Great Plains, 1880-1920
settlement of the northern Great Plains increased, United States military
presence also increased to protect settlers. With the establishment
of the Dakota Territory in 1861, trespassing on traditional Native
American land continued and the establishment of military forts increased.
Between 1862 and 1872, the army built eight forts to protect the settlers
and people traveling west, to protect the workers building the railroads,
and to control the Native Americans, primarily the Dakota.
In 1876, from Fort Abraham Lincoln (five miles south of present day
Mandan, North Dakota) on the banks of the Missouri, Colonel George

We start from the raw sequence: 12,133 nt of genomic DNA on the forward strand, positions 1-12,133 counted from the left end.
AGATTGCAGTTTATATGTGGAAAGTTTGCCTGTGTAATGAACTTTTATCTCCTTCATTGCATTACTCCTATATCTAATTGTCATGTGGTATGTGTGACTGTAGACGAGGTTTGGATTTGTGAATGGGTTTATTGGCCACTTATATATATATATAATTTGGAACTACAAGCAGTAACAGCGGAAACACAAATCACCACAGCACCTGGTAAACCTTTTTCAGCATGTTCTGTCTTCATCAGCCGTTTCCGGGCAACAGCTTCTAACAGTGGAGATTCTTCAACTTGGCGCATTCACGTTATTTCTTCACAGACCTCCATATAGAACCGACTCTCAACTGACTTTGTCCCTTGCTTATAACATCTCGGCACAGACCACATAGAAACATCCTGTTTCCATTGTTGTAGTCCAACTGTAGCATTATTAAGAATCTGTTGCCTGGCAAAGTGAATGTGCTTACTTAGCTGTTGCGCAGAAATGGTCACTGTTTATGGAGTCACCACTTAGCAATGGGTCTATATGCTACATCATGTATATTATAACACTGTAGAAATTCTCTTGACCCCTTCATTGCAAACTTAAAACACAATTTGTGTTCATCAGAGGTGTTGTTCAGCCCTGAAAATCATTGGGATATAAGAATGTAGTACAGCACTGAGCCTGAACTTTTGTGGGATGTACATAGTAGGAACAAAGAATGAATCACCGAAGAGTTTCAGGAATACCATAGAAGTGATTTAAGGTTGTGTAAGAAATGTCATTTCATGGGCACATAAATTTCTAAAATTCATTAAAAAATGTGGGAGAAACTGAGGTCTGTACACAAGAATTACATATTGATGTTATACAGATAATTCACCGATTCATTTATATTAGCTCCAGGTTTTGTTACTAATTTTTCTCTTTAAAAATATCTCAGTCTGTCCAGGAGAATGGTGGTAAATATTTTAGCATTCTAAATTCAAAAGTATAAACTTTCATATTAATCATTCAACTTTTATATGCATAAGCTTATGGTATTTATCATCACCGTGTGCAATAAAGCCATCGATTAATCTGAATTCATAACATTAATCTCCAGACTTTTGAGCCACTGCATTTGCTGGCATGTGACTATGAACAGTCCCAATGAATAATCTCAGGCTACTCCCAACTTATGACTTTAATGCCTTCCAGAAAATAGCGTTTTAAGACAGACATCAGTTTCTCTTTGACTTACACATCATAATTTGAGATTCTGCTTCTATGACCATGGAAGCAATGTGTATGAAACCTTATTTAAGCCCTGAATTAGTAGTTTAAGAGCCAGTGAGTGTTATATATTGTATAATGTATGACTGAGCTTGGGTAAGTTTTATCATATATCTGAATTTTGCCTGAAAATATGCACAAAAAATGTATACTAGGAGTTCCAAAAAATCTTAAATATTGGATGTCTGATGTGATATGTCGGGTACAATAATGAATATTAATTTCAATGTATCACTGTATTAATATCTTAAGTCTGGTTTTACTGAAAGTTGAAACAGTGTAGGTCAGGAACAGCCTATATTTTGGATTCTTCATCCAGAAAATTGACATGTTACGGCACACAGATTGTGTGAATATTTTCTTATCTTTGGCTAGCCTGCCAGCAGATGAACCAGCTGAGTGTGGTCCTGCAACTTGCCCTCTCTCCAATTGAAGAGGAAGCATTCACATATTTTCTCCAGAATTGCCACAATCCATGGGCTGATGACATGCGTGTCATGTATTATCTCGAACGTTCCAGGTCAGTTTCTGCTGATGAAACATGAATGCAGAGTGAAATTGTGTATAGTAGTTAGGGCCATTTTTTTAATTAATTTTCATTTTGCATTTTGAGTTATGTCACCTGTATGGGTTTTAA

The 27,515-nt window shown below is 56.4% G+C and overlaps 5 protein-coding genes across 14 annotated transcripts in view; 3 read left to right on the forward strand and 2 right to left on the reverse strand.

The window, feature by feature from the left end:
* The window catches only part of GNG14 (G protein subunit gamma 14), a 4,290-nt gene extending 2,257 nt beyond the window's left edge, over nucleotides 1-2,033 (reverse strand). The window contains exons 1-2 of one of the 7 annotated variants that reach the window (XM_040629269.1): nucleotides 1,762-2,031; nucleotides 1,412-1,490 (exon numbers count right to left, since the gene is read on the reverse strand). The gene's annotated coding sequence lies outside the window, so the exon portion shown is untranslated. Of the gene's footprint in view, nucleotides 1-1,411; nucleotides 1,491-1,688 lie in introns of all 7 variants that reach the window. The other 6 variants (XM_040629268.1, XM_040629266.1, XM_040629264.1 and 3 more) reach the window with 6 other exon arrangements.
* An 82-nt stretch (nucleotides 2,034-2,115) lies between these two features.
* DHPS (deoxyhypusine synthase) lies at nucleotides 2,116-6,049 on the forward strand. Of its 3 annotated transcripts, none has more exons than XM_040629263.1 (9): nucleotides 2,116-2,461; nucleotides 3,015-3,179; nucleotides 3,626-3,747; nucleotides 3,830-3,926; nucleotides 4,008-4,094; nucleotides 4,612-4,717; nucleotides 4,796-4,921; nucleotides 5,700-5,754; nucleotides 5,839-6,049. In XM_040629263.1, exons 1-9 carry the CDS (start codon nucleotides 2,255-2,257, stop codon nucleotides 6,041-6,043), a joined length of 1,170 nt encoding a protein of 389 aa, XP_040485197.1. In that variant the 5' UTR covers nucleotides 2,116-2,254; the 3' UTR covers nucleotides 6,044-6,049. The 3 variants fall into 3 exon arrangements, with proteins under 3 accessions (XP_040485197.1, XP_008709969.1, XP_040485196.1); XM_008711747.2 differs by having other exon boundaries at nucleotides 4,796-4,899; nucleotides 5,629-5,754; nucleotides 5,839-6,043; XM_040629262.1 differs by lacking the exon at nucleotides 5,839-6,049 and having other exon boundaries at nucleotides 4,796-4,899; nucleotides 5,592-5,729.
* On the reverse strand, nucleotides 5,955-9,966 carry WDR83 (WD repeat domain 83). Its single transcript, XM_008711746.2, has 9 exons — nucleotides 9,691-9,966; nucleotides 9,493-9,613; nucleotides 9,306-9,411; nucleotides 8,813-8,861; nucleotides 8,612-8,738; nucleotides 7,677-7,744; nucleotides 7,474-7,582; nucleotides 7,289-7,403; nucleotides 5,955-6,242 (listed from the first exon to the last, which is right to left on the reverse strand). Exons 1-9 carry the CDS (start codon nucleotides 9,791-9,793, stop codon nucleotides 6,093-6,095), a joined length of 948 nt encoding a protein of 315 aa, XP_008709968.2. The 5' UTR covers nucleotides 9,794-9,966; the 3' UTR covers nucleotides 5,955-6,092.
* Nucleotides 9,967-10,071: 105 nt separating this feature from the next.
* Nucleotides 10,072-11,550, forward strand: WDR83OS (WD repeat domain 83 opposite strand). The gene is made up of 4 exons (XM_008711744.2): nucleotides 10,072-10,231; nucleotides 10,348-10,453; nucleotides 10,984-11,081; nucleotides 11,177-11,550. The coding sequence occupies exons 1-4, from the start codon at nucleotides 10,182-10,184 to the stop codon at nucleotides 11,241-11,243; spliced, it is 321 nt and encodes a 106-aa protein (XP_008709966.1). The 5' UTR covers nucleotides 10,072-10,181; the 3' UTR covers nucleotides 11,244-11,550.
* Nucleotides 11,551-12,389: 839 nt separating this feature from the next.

A. Custer lead the pursuit of Sitting Bull which ended with the Battle
of Little Big Horn. The increased presence of, and harassment by,
the military, coupled with an endless string of broken treaties with
the Native Americans, led to the military defeat of Native Americans
and to their confinement on reservations.
Previous | Next
Return to North Dakota Historical
Photographs from the Fred Hultstrand and F.A. Pazandak